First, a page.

8. Arzheimer, K. und M. Klein. 1997. Die friedliche und die stille Revolution. Die Entwicklung gesellschaftlicher Wertorientierungen in Deutschland seit dem Beitritt der fünf neuen Länder. In Politische Orientierungen und Verhaltensweisen im vereinigten Deutschland, Hrsg. O. W. Gabriel, 37–59. Opladen: Leske + Budrich.Google Scholar
  9. Arzheimer, K. und M. Klein. 2000. Gesellschaftspolitische Wertorientierungen und Staatszielvorstellungen im Ost-West-Vergleich. In Wirklich ein Volk? Die politischen Orientierungen von Ost- und Westdeutschen im Vergleich, Hrsg. J. Falter, O. W. Gabriel und H. Rattinger, 363–402. Opladen: Leske & Budrich.Google Scholar
  10. Best, H. und C. Wolf. 2012. Modellvergleich und Ergebnisinterpretation in Logit- und Probit-Regressionen. Kölner Zeitschrift für Soziologie und Sozialpsychologie 64: 377–395.Google Scholar
  11. Blum, U. 2013. Eastern Germany’s Economic Development Revisited: Path Dependence and Economic Stagnation before and after Reunification. Post-Communist Economies 25: 37–58.Google Scholar
  12. Bolzendahl, C. und D. J. Myers. 2004. Feminist Attitudes and Support for Gender Equality: Opinion Change in Women and Men, 1974–1998. Social Forces 83: 759–789.Google Scholar
  13. Boudon, Raymond. 2001. The Origin of Values. Sociology and Philosophy of Beliefs. New Brunswick: Transaction Publishers.Google Scholar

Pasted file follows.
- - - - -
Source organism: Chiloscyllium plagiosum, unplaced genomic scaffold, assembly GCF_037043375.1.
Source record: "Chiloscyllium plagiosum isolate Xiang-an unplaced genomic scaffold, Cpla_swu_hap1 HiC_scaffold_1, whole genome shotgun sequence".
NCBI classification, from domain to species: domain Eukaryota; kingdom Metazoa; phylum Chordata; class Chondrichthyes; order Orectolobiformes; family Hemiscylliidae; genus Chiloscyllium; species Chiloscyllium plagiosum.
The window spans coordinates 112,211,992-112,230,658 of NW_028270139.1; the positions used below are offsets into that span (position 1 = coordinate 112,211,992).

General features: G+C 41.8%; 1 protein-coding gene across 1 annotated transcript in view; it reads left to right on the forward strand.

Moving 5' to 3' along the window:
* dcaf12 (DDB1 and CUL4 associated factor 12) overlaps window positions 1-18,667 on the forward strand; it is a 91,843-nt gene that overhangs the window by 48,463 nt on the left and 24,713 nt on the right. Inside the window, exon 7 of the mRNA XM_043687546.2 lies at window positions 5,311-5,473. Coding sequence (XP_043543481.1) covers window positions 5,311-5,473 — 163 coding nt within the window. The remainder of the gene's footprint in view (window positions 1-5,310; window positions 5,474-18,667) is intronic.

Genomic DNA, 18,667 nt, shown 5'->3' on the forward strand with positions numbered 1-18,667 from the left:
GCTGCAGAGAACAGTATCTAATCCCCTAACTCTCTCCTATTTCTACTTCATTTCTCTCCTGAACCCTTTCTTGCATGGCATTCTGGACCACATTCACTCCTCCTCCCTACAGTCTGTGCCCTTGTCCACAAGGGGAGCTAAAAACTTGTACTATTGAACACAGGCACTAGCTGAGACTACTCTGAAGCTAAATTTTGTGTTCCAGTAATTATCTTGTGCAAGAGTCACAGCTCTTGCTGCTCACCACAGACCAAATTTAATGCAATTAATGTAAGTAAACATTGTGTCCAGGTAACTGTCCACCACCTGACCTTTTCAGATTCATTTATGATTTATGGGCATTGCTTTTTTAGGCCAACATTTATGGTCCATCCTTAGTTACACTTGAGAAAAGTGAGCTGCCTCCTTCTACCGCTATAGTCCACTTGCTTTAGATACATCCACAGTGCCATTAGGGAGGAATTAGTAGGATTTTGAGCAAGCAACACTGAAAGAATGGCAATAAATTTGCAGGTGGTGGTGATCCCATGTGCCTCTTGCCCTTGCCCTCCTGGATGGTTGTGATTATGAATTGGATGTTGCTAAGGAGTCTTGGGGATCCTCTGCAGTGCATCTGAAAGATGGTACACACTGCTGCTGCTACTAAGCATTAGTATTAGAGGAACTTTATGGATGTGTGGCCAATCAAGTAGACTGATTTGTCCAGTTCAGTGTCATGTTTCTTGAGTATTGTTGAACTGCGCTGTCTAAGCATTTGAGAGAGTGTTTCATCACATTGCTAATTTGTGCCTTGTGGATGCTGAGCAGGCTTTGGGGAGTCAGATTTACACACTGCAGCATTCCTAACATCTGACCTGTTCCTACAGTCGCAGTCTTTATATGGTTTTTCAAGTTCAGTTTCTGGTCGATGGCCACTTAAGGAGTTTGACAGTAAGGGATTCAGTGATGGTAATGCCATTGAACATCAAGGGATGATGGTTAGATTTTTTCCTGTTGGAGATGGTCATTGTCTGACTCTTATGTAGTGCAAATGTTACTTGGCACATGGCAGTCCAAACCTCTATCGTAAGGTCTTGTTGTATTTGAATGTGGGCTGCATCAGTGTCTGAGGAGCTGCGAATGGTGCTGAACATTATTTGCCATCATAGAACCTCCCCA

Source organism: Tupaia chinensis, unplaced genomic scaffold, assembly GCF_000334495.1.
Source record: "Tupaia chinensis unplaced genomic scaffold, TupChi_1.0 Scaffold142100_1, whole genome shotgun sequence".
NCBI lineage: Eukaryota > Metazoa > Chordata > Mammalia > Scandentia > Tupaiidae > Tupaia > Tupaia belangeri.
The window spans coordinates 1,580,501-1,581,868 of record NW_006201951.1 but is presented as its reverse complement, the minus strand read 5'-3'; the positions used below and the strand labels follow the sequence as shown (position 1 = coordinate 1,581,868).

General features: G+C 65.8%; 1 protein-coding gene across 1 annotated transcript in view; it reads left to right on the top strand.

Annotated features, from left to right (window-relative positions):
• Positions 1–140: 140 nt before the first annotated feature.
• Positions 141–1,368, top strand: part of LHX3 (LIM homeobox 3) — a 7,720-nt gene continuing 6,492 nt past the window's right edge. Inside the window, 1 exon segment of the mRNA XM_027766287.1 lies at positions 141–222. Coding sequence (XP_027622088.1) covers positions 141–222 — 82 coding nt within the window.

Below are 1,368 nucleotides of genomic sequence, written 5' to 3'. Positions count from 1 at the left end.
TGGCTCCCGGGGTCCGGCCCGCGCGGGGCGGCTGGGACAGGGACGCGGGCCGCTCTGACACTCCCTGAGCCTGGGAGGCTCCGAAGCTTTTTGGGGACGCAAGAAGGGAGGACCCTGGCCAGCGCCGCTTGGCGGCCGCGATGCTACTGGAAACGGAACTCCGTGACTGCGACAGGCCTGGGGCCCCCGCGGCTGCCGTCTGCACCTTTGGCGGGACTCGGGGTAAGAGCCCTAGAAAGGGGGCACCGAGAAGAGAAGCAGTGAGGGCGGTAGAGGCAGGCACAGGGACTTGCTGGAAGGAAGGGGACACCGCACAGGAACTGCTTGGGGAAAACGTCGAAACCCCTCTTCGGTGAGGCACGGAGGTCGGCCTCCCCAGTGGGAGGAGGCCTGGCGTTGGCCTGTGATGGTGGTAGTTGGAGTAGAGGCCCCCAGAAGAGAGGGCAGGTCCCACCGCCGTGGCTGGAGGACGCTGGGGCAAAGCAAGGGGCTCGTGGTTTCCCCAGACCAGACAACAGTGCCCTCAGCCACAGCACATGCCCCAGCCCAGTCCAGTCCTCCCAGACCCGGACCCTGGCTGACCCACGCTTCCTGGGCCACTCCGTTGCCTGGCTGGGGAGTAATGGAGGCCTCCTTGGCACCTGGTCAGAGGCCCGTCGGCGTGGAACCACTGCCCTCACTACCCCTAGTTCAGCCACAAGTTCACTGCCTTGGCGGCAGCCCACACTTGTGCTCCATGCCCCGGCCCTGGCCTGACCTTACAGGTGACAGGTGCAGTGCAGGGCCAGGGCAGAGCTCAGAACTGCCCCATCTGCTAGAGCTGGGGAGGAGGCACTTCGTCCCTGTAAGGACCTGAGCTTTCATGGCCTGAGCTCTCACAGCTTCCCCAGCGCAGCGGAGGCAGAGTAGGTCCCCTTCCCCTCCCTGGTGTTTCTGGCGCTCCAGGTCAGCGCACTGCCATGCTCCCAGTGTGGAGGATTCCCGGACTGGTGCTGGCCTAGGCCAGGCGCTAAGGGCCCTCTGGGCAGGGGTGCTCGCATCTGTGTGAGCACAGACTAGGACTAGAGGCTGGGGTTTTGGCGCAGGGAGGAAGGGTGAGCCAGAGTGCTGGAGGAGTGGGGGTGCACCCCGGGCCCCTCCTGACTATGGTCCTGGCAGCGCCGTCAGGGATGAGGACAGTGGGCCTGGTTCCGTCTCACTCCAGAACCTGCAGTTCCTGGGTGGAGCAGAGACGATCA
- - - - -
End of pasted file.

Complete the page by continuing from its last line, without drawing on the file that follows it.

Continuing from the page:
14. Brooks, C. und C. Bolzendahl. 2004. The Transformation of US Gender Role Attitudes: Cohort Replacement, Social-Structural Change, and Ideological Learning. Social Science Research 33: 106–133.Google Scholar
  15. Conradt, David P. 2003. Political Culture and Identity: The Post-Unification Search for Inner Unity. In Developments in German Politics 3, Hrsg. S. Padgett, W. E. Paterson und G. Smith, 269–297. Durham: Duke University Press.Google Scholar
  16. Dalton, R. J. 1994. Communists and Democrats: Democratic Attitudes in the Two Germanies. British Journal of Political Science 24: 469–493.Google Scholar
  17. Danigelis, N. L., M. Hardy und S. J. Cutler. 2007. Population Aging, Intracohort Aging, and Sociopolitical Attitudes. American Sociological Review 72: 812–830.Google Scholar
  18. Fillieule, Oliver. 2013. Political Socialization and Social Movements. In The Wiley-Blackwell Encyclopedia of Social and Political Movements, Volume 3, Hrsg. D. A. Snow, D. della Porta, B. Klandermans und D. McAdam, 968–974. London: Blackwell Publishing Ltd.Google Scholar